by Claire Bernish
Outgoing Director of National Intelligence James Clapper told the Senate Armed Services Committee the campaign to sway the election in favor of Donald Trump did, in fact, involve Russian government-coordinated hacks, but,
“Hacking was only part of it. It also entailed classical propaganda, disinformation, and fake news.”
This heavy-handed and “multifaceted Russian campaign” attempted to undermine the United States, Clapper asserted, and — although these Russian hackers did not manage to infiltrate any voting machines or tamper with the vote count — there would be no way for the U.S. Intelligence Community to assess the total impact on the election. Stopping a hair’s breadth from calling this campaign an act of war, Clapper posited,
“Whether or not that constitutes an act of war. I think, is a very heavy policy call that I don’t think the intelligence community should make” — and then added, “It certainly — would carry, in my view, great gravity.”
NSA Director Adm. Mike Rogers and undersecretary of defense for intelligence, Marcel Lettre, also testified on reports of Russian interference in the election — but testimony by Clapper, and questions from the committee, eerily echoed sessions with Senator Joseph McCarthy during the first Red Scare in the 1950s.
Acknowledging the United States and other allies routinely engage in espionage, Clapper explained of Russia’s operation,
“I don’t think we’ve ever encountered a more aggressive or direct campaign to interfere in our election process than we’ve seen in this case.”
For all of this posturing about Russian meddling with computer systems of the Democratic National Committee and Hillary Clinton’s campaign chair John Podesta, among others, intelligence officials have not aligned behind the allegation — a fact which has garnered condemnation and outright ridicule.
Indeed, several current and former intelligence officials — as well as Wikileaks founder Julian Assange — have vehemently denigrated the theory documents provided to the publishing organization had been attained by hackers at all. Rather, agreeing with Assange no State actor forked over the damning documents, some in the intelligence community believe evidence points to a disgruntled insider.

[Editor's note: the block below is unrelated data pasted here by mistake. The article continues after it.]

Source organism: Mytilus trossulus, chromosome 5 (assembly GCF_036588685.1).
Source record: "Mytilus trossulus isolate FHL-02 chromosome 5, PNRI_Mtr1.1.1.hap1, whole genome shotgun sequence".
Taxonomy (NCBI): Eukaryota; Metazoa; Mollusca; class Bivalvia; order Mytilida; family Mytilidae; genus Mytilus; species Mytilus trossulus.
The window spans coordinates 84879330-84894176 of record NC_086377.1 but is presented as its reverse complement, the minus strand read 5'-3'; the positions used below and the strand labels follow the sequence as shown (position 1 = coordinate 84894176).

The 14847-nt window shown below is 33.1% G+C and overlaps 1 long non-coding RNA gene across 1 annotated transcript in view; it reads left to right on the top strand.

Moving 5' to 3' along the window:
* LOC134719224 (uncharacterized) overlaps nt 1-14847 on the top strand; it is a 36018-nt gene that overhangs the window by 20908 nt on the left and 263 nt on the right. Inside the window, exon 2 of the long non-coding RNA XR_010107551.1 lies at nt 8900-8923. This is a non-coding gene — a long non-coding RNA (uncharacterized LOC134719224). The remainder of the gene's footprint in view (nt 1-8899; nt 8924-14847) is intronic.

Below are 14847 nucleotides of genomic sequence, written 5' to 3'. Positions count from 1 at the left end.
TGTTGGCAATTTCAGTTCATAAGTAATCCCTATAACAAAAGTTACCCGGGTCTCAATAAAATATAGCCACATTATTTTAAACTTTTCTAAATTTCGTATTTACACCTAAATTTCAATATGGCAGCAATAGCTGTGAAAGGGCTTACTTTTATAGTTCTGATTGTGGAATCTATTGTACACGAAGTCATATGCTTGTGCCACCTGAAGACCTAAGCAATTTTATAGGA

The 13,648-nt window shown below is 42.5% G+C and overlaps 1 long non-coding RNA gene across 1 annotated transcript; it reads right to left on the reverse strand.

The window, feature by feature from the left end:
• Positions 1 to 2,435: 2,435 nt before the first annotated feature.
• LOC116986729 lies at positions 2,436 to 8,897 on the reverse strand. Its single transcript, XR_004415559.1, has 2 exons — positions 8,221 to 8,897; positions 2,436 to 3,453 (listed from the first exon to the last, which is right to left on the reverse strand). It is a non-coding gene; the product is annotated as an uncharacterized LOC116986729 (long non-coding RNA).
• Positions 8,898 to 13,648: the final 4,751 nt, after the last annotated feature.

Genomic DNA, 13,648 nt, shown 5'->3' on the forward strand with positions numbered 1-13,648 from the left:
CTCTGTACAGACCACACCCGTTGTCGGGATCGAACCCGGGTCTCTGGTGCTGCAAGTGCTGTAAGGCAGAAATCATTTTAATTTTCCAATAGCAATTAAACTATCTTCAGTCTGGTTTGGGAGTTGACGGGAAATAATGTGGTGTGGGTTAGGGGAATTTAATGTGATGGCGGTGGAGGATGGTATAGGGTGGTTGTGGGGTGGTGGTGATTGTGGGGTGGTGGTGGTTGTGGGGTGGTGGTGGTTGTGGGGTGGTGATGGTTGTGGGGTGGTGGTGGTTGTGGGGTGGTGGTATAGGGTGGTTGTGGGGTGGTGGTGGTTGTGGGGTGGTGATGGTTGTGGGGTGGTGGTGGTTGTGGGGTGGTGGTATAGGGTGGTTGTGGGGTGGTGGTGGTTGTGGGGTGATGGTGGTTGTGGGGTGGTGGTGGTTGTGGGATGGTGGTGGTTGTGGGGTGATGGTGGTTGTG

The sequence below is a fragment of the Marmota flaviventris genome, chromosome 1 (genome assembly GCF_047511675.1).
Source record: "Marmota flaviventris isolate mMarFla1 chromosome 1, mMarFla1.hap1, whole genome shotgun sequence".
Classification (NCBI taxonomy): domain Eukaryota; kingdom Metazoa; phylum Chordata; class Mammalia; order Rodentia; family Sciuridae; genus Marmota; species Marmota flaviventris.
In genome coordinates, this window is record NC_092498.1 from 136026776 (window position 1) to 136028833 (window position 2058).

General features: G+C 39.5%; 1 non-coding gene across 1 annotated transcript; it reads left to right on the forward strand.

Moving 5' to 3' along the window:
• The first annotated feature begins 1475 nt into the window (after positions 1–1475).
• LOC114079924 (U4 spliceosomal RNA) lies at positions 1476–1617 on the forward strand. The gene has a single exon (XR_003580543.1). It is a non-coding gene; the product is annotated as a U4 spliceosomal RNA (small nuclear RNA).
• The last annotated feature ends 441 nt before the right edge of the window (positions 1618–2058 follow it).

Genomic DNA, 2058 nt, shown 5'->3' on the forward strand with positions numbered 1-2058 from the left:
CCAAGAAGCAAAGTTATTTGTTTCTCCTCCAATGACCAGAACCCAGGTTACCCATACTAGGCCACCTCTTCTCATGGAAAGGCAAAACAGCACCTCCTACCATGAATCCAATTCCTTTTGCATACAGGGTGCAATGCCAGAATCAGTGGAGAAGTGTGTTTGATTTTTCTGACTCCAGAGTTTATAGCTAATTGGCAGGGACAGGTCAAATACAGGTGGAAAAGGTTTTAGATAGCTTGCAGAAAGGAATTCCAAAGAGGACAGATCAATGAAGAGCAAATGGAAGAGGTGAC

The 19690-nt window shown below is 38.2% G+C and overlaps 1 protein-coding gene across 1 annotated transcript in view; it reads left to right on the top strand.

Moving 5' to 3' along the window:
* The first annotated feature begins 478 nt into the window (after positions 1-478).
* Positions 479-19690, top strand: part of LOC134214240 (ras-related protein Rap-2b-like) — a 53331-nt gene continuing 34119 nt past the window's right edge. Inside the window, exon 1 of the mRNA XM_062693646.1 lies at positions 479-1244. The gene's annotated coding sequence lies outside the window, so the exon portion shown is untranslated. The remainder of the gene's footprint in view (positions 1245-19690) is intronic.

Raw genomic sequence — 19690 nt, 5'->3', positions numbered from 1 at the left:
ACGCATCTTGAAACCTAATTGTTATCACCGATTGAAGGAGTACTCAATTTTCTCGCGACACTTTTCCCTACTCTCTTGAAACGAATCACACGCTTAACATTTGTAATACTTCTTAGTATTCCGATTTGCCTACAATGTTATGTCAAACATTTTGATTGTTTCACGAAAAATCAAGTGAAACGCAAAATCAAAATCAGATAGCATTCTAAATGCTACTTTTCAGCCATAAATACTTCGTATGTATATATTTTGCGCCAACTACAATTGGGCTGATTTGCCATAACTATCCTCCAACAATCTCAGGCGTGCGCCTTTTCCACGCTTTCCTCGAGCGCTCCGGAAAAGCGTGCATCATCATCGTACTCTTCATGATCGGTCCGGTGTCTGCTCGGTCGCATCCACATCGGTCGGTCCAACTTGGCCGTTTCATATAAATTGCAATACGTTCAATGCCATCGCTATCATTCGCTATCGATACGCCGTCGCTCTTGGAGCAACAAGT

To wit, Clapper’s testimony spoke to a report forthcoming next week, purported to evince the Russian campaign theory, but will only show the conclusions reached by the NSA, FBI, and CIA — not every agency said to comprise the entirety of the intelligence community.
“I think the public should know as much about this as possible,” he said of the report. “We will be as forthcoming as we can, but there are some sensitive and fragile sources and methods here.”
Clapper, the outgoing Obama administration, and the corporate press have conflated independent, right-leaning, and alternative media outlets with both Russian propaganda and Fake News — without evidence to back the claims — a tactic surmised by many to eschew blame for the lost election and distract from enmity and corruption revealed in the contents of the leaks.
Particularly targeted for reporting the truth by this anti-Russia propagandizing has been state-run outlet RT, about which Clapper contended,
“RT was very active in promoting a particular point of view, disparaging our system, our alleged hypocrisy about human rights, etc. Whatever crack, fissure they could find in our tapestry, they would exploit it.”
Of course, as a U.S. official, Clapper is duly obligated not to admit to governmental wrongdoing; however, his seething admonishment of RT and surreptitious allegation independent media outlets published only fake reports and purposely-slanted misinformation is not only wholly false, it dangerously portends a crackdown on America’s free press.
In fact, Clapper went so far as to call for a return to the official U.S. propaganda machine, the United States Information Agency, which churned out pro-American news items from 1953, during the fury of the Red Scare, through 1999, when it transformed into the Broadcasting Board of Governors.
“We could do with having a USIA on steroids to fight this information war a lot more aggressively than we’re doing right now,” Clapper ironically lamented, or perhaps addressing that Obama signed measures similar to the agency’s mission into law in the 2017 National Defense Authorization Act.
Notably, the intelligence director tellingly described the Russian interference as an “activist” effort to subvert American democracy — suggesting the press might not be the only target the government has in its sights.
But the fact the U.S. intelligence communities have painted truthful, accurate reporting by independent media with the broad Red Scare brush — simply because egregious nastiness revealed in authentic documents is too unpleasant to acknowledge — proves why the fictitious narrative of Fake News threatens dissent, itself.
“If you tell a lie big enough and keep repeating it, people will eventually come to believe it,” Joseph Goebbels, Adolf Hitler’s chief propagandist notoriously but accurately stated. “The lie can be maintained only for such time as the State can shield the people from the political, economic and/or military consequences of the lie. It thus becomes vitally important for the State to use all of its powers to repress dissent, for the truth is the mortal enemy of the lie, and thus by extension, the truth is the greatest enemy of the State.”
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